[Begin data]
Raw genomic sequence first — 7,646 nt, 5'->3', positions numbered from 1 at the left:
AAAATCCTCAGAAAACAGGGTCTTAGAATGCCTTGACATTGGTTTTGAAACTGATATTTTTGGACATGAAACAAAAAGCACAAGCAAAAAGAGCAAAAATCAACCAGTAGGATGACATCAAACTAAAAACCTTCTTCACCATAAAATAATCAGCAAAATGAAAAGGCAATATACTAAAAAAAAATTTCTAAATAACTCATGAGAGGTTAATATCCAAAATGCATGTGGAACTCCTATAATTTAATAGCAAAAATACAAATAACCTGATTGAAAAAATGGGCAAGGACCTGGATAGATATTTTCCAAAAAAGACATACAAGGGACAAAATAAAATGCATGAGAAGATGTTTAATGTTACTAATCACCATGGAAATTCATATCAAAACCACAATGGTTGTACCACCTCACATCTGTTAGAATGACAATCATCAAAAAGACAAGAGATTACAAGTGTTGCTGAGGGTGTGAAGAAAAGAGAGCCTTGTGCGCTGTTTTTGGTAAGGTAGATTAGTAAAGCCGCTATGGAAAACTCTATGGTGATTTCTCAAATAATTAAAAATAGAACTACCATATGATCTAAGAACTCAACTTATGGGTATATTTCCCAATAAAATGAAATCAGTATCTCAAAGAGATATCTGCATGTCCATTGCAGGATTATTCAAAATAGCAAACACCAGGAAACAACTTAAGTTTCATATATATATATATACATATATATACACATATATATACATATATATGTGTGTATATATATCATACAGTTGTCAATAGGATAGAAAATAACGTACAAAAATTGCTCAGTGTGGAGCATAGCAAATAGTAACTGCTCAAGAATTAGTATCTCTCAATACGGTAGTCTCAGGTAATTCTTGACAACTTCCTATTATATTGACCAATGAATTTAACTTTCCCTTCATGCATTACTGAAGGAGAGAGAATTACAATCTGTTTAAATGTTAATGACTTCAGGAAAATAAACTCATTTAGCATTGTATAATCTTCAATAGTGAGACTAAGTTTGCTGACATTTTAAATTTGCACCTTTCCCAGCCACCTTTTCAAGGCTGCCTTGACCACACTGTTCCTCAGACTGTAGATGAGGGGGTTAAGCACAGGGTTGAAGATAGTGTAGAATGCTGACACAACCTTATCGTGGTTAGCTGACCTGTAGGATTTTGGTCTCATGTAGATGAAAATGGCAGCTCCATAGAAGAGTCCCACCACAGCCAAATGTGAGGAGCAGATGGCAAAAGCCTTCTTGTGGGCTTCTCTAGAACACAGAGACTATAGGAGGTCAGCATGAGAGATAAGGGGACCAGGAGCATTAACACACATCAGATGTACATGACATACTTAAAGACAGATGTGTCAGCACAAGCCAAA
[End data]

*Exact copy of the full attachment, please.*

Raw genomic sequence first — 7,646 nt, 5'->3', positions numbered from 1 at the left:
AAAATCCTCAGAAAACAGGGTCTTAGAATGCCTTGACATTGGTTTTGAAACTGATATTTTTGGACATGAAACAAAAAGCACAAGCAAAAAGAGCAAAAATCAACCAGTAGGATGACATCAAACTAAAAACCTTCTTCACCATAAAATAATCAGCAAAATGAAAAGGCAATATACTAAAAAAAAATTTCTAAATAACTCATGAGAGGTTAATATCCAAAATGCATGTGGAACTCCTATAATTTAATAGCAAAAATACAAATAACCTGATTGAAAAAATGGGCAAGGACCTGGATAGATATTTTCCAAAAAAGACATACAAGGGACAAAATAAAATGCATGAGAAGATGTTTAATGTTACTAATCACCATGGAAATTCATATCAAAACCACAATGGTTGTACCACCTCACATCTGTTAGAATGACAATCATCAAAAAGACAAGAGATTACAAGTGTTGCTGAGGGTGTGAAGAAAAGAGAGCCTTGTGCGCTGTTTTTGGTAAGGTAGATTAGTAAAGCCGCTATGGAAAACTCTATGGTGATTTCTCAAATAATTAAAAATAGAACTACCATATGATCTAAGAACTCAACTTATGGGTATATTTCCCAATAAAATGAAATCAGTATCTCAAAGAGATATCTGCATGTCCATTGCAGGATTATTCAAAATAGCAAACACCAGGAAACAACTTAAGTTTCATATATATATATATACATATATATACACATATATATACATATATATGTGTGTATATATATCATACAGTTGTCAATAGGATAGAAAATAACGTACAAAAATTGCTCAGTGTGGAGCATAGCAAATAGTAACTGCTCAAGAATTAGTATCTCTCAATACGGTAGTCTCAGGTAATTCTTGACAACTTCCTATTATATTGACCAATGAATTTAACTTTCCCTTCATGCATTACTGAAGGAGAGAGAATTACAATCTGTTTAAATGTTAATGACTTCAGGAAAATAAACTCATTTAGCATTGTATAATCTTCAATAGTGAGACTAAGTTTGCTGACATTTTAAATTTGCACCTTTCCCAGCCACCTTTTCAAGGCTGCCTTGACCACACTGTTCCTCAGACTGTAGATGAGGGGGTTAAGCACAGGGTTGAAGATAGTGTAGAATGCTGACACAACCTTATCGTGGTTAGCTGACCTGTAGGATTTTGGTCTCATGTAGATGAAAATGGCAGCTCCATAGAAGAGTCCCACCACAGCCAAATGTGAGGAGCAGATGGCAAAAGCCTTCTTGTGGGCTTCTCTAGAACACAGAGACTATAGGAGGTCAGCATGAGAGATAAGGGGACCAGGAGCATTAACACACATCAGATGTACATGACATACTTAAAGACAGATGTGTCAGCACAAGCCAAA